September 14, 2009

Washing Dishes is Cheaper than Buying Paper Plates

[Update comment. 3/1/16 -   This article is pretty old now.   In hindsight, and as pointed out by comments, the math below is full of holes.  - Jim ]

In Trent's weekly reader mailbag over at The Simple Dollar he had a reader say that they thought that the cost of washing dishes was probably equivalent to the cost of buying paper plates. I doubted that so I figured I'd run the numbers and figure it out.

So, which is cheaper, washing plates or buying paper plates?

Cost to Wash plates

Based on the energy guide for a typical dishwasher the cost of running a new energy efficient dishwasher is about $35 a year to run 4 loads a week. Thats just $0.175 per load. An older dishwasher could use twice as much or more electricity so that might run $0.35 or more per load. The water used is only a few gallons and the cost of that is a fraction of a cent. So for estimating purposes we can figure that it costs $0.35 or less to run a load of dishes. I am not sure how many plates you can fit in a dishwasher. But I'd assume that I could probably get about 20 into our dishwasher. So if you wash 20 plates for a cost of $0.35 then that comes out to a cost of 1.75¢ per plate to wash. You also have to buy detergent. A $3 box of Cascade has 20 oz. and should handle 20 or more loads (I'm not sure how many loads/box but I'm guessing). So that amounts to another $0.15 per load or 0.75¢ per plate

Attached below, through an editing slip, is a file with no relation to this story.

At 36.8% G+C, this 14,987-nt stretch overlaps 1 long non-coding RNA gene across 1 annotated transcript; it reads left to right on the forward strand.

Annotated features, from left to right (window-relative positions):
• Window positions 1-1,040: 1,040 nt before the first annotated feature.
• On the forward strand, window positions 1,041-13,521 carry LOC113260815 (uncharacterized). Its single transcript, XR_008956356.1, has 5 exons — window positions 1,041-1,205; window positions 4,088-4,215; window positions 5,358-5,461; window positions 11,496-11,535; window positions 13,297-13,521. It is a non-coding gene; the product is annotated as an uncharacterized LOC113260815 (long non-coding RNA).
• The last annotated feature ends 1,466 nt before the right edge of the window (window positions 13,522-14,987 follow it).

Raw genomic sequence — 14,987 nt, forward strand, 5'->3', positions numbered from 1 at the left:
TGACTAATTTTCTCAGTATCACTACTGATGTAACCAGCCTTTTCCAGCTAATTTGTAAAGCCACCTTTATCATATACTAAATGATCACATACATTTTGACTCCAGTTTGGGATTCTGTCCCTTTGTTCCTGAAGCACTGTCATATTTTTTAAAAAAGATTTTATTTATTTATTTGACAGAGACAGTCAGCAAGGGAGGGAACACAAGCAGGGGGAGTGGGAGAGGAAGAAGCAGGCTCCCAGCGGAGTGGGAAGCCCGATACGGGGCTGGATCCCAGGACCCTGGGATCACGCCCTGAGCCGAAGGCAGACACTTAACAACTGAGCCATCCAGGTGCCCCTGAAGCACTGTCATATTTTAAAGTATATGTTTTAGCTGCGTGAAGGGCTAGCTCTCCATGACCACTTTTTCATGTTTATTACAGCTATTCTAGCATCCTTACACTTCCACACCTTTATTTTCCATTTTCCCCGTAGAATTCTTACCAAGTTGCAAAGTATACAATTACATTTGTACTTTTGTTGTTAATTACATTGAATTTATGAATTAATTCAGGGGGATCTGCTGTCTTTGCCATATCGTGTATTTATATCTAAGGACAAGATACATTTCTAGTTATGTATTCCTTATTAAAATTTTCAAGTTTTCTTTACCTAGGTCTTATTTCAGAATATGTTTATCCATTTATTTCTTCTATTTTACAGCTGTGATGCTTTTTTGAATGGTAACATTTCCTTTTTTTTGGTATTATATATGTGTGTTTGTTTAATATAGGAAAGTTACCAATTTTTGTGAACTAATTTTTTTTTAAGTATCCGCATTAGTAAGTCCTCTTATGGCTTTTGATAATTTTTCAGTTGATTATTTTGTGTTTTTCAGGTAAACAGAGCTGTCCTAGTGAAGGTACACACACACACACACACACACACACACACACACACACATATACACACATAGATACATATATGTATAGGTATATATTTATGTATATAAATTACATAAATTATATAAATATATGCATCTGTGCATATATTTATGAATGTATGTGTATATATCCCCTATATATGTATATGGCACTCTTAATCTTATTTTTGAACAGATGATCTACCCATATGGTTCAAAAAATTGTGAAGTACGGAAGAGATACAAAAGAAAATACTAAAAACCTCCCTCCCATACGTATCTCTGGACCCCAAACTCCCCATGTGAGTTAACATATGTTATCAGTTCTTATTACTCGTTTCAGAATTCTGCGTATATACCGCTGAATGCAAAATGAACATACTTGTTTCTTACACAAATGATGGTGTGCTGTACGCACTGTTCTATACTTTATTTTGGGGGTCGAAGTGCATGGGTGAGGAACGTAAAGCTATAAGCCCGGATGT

Cost of paper plates

The very cheapest paper plate that I see for sale at Safeway or in bulk at Costco is 3¢ per plate.

So in summary:

Cost to wash a plate = 1.75¢ electricity + 0.75¢ = 2.5¢
Cost to buy paper plate = 3¢

Winner: washing plates

[edit : I forgot the cost of dishwasher soap when I first wrote the post, so I added that after the fact]

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